IoT end-to-end encryption with E4 (2/n): architecture and integration

The previous post in the series introduced the E4 protocol, which brings end-to-end encryption to IoT networks in a scalable way. We now describe how simple and unobtrusive E4 is to integrate in an existing infrastructure. We’ll start with a basic example of an IoT architecture, present the limitations in terms of data security, and then introduce E4 components and their integration.

An typical IoT architecture

A common industrial IoT architecture includes a multitude of connected devices, reporting their data such as measurements to a processing back-end. In the example depicted below, the MQTT transport protocol is used, such that devices and the back-end connect to an MQTT message broker in order to exchange messages according to a publish/subscribe logic.

Because devices directly publish their data as cleartext messages, this data is exposed to the message broker, which can read its content, modify it, and create fake messages on behalf of the devices. This can happen in different scenario, for example when:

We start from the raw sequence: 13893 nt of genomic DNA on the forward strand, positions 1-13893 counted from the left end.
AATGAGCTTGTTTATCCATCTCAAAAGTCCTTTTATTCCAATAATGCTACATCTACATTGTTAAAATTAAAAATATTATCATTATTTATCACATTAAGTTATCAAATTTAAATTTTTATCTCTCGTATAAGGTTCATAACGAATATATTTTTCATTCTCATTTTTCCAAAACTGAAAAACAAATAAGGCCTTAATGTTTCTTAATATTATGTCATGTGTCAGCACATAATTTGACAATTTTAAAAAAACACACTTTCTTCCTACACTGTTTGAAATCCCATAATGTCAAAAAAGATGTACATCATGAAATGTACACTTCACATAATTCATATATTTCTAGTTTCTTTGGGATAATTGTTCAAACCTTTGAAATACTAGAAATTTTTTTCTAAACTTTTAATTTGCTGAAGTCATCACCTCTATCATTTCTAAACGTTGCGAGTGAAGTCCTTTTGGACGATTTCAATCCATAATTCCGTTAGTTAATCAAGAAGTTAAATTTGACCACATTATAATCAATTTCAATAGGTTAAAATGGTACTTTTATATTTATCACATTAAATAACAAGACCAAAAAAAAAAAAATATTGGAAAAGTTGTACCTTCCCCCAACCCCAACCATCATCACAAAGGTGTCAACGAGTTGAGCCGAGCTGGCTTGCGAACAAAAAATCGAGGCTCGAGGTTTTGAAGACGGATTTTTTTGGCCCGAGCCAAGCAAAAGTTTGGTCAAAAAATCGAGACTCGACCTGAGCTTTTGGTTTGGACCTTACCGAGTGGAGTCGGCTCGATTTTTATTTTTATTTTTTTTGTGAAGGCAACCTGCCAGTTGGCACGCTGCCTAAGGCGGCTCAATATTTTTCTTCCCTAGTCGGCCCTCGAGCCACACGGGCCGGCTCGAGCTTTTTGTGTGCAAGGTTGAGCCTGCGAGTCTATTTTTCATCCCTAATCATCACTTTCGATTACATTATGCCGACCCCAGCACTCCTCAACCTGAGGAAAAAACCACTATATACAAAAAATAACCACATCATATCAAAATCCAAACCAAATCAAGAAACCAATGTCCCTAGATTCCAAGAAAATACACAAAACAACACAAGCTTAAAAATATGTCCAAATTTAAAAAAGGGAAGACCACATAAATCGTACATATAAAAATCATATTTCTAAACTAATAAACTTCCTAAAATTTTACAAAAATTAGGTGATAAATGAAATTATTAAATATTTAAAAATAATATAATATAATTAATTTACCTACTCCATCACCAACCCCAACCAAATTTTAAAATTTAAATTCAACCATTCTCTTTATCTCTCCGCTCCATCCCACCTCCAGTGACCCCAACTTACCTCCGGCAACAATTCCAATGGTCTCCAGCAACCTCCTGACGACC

• The broker is operated by a third party, such as a cloud operator
  • The broker is compromised by an attacker, who then controls its operation
  • The broker database is compromised, and therefore all its messages

Other network components (routers, gateways, etc.) can also do the same if the connection between devices and the broker is not protected.

In other words important security properties are missing in this architecture:

  • Data authenticity and integrity of messages
  • Data confidentiality

The same concerns apply when data is sent to the devices, such as firmware or configuration updates, as well as when devices communicate with each other.

E4 integration